I have an application which hosts several sub-applications where each subapplication lives in its own AppDomain.
Each subApp makes use of unmanaged C++ code.
In the C++ code there is a local static variable that gets initialized. In addition to this, the compiler adds code which registers the static variable's virtual destructor as an exit handler to be called when the process exits.
However, when it tries to register the destructor it asserts!!
extern "C" int __clrcall _atexit_m( _CPVFV func)
MANAGED_ASSERT(AppDomain::CurrentDomain->IsDefaultAppDomain(), "This function must be called in the default domain");
return _atexit_helper(func, &__exit_list_size, &__onexitend, &__onexitbegin);
To test that I don't have any other confilcting issues causing this troublesome situation, I made a small stripped down project from scratch with an extra AppDomain and with unmanged C++ code. Unfortunately, or maybe fortunately... this little code sample also asserted on this very same thing.
Is this a known BUG?
Is it a known limitiation, i.e. is it stated somewhere in the docs that local statics in unmanaged code are not allowed if they are used in an AppDomain other than the default one?
How could I work around this issue?
Thanks in advance!
Ps. I'm using dotNet3.0
The local static variable is defined like this:
GlobalWorld& Asn1::World(Solar* solar)
static GlobalWorld theWorld(solar); // The ASSERT occurs here!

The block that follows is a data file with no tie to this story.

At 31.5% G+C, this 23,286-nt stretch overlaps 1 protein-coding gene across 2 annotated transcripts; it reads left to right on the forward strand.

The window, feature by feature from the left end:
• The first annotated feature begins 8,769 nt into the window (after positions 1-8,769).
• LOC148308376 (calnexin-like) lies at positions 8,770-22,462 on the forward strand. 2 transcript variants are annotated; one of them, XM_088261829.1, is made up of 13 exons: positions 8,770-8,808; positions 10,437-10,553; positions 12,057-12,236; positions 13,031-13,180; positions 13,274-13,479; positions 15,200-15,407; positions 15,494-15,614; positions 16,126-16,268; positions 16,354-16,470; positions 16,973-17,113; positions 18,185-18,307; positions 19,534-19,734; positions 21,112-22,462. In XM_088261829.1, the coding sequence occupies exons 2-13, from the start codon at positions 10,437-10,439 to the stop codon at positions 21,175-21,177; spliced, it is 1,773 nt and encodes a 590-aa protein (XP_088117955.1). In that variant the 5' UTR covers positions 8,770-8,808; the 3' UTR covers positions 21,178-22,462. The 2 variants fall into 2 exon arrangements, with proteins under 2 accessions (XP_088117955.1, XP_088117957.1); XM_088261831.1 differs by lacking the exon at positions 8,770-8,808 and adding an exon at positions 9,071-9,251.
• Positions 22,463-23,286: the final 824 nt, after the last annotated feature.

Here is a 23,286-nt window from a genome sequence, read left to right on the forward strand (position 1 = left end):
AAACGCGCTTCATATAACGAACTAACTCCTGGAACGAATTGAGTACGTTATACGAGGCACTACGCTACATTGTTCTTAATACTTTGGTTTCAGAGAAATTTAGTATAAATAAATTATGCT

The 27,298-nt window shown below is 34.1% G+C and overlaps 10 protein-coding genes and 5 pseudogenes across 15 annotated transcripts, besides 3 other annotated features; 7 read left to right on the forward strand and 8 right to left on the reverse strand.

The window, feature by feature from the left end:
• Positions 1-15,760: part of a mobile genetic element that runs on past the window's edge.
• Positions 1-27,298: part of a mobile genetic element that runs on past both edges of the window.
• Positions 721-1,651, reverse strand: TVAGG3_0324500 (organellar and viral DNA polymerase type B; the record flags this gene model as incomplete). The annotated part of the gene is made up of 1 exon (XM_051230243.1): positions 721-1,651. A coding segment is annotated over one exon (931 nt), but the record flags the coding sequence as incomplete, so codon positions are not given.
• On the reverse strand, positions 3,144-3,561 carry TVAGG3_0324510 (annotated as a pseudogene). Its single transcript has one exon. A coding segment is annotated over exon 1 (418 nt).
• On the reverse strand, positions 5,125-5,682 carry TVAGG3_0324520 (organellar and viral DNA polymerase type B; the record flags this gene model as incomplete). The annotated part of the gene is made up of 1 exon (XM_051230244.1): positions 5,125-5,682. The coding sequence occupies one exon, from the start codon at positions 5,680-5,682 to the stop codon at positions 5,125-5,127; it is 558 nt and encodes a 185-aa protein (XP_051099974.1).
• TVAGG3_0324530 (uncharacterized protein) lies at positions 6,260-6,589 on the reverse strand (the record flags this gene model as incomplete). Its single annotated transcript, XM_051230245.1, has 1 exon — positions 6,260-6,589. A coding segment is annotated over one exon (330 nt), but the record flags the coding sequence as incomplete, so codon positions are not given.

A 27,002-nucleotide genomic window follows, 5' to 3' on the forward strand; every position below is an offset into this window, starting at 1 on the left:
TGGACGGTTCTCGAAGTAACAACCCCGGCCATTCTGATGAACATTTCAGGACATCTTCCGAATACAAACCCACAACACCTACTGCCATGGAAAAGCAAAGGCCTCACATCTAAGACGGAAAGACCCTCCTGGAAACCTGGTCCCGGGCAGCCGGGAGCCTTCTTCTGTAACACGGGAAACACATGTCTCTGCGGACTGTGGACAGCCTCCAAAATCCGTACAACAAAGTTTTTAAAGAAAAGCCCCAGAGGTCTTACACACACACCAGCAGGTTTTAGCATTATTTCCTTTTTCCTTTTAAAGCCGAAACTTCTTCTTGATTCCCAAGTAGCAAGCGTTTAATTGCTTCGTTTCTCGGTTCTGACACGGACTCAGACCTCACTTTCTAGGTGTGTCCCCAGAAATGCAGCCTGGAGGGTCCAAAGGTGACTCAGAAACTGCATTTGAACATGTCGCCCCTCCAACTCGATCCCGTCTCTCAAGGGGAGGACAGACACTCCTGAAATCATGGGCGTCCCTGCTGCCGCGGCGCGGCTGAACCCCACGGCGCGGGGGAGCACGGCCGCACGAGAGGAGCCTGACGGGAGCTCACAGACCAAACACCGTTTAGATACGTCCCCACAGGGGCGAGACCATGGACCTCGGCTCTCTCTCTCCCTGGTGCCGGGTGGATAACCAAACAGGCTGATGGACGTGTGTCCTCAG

I.e. the World method of Asn1 returns the one and only GlobalWorld object.
this->solar = solar;
It's not a bug, it is a limitation. The problem statement is "to be called when the process exits". Unmanaged code has no notion of AppDomains. Its life-time as packaged in a DLL is the life of the process. Assemblies can be unloaded from an AppDomain, unmanaged DLLs can't. Unless it is the default AppDomain, it unloads when the program terminates. You could possibly take control of unloading with FreeLibrary(). However, code in other AppDomains might still be using it...
Do you, or more specifically the CLR team, really understand the consequences of this "limitation"? Well, I sure you do... Anyway, I find this limitiation amazing!
So, fully standard compliant unmanaged C++ code CANNOT be used with AppDomains!! Well, you can say that it CAN be used if this and if that, but seriously, this is a major flaw!
Has Microsoft an official statement about this issue? I searched the KB without any results...
Even if I manage to workaround my specific issue with my static variable, I still use a library that is out of my control. I have no clue whether any exit handlers are registered or whether anything else in that library does anything that finally results in the assert: "This function must be called in the default domain". Uurk!
One way to avoid this issue is to make the calling code unmanaged by using "#pragma managed".
As in your case you cannot modify the underlying C++ code, you'll have to write some wrapper code (in C++/CLI) that forwards to the actual C++ code you want to call and wrap this code into the pragma.
#pragma managed(push, off)
That way your static should be registered with the standard _atexit method, rather then the managed one.